I wish I could tell you a story. I wish I could read you a book. But time won’t allow me to do either, so I’ll summarize the story and read just one page from the book. The story is of Euphrosynos, a 9th century monk of the Eastern Church, a different tradition from the Rule of Benedict. His tradition was informed by the work of Saint Macrina and her brothers, the Saints Basil and Gregory. The summary of Euphrosynos’s story is on the back of this reproduction of his icon.
Euphrosynos was a simple man, but a man of God. He served as the cook in an Amorean monastery [Mt. Athos, Greece] in the ninth century.
One night, the spiritual father of this monastery saw himself in Paradise, and saw Euphrosynos there as well. Euphrosynos picked and gave him three apples from Paradise.
When the spiritual father awoke, he saw three unusually beautiful and fragrant apples by his pillow. He quickly found Euphrosynos and asked him: "Where were you last night, brother?"
"I was where you were, father,'' the blessed God-pleaser replied.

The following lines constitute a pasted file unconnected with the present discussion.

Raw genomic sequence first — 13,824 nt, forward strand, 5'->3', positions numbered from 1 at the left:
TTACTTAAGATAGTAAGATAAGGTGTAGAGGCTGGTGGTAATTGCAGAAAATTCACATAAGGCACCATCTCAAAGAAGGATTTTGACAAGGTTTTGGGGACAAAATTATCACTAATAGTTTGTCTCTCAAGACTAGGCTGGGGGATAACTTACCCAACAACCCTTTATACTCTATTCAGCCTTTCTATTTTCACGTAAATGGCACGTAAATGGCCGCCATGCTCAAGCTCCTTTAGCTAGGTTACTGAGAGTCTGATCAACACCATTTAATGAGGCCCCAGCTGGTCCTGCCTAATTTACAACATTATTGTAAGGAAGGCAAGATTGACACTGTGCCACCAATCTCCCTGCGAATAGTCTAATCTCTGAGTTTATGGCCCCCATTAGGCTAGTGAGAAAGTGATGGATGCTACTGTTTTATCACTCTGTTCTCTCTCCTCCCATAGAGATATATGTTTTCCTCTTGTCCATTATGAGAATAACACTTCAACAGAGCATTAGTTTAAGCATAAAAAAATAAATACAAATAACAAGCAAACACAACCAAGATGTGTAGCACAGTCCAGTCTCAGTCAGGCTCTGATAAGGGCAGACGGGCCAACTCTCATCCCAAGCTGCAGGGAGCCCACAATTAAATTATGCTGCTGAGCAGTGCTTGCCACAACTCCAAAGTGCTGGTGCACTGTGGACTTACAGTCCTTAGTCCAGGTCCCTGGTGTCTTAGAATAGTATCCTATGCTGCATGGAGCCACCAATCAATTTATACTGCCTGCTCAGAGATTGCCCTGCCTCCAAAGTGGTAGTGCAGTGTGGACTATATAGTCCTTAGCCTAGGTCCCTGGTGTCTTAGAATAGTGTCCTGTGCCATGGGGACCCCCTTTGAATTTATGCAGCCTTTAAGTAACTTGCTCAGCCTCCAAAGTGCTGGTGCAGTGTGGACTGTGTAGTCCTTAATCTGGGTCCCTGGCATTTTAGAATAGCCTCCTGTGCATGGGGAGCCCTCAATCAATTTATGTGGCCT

The spiritual father then revealed the entire incident to the monks, and all recognized the sanctity and godliness of Euphrosynos.
But Euphrosynos, fearing the praise of men, immediately fled the monastery and hid in the wilderness, where he spent the remainder of his life.
Bishop Nikolai Velimirovch, The Prologue from Ohrid
The book I wish I could read to you is The Boy, A Kitchen, and His Cave by Catherine Contopoulis. On September 11 (9/11), which happens to be Euphrosynos’s feast day, twenty-one of us, including Earlene, crowded into the living and dining rooms of our house and together read this children’s book. And then we ate 20 pounds of baklava. Here is what Contopouolis writes about the abbot telling the story of his dream to the monks of the monastery.
"That dawn at matins, the Abbot brought the apple branch back with him and excitedly described his vision of Euphrosynos to the other monks."
"Dear brothers, I prayed last night for answers following our great discussion. And the Lord has answered my prayers."
"What could that peasant boy possibly teach us,’ said one monk, with some indignation."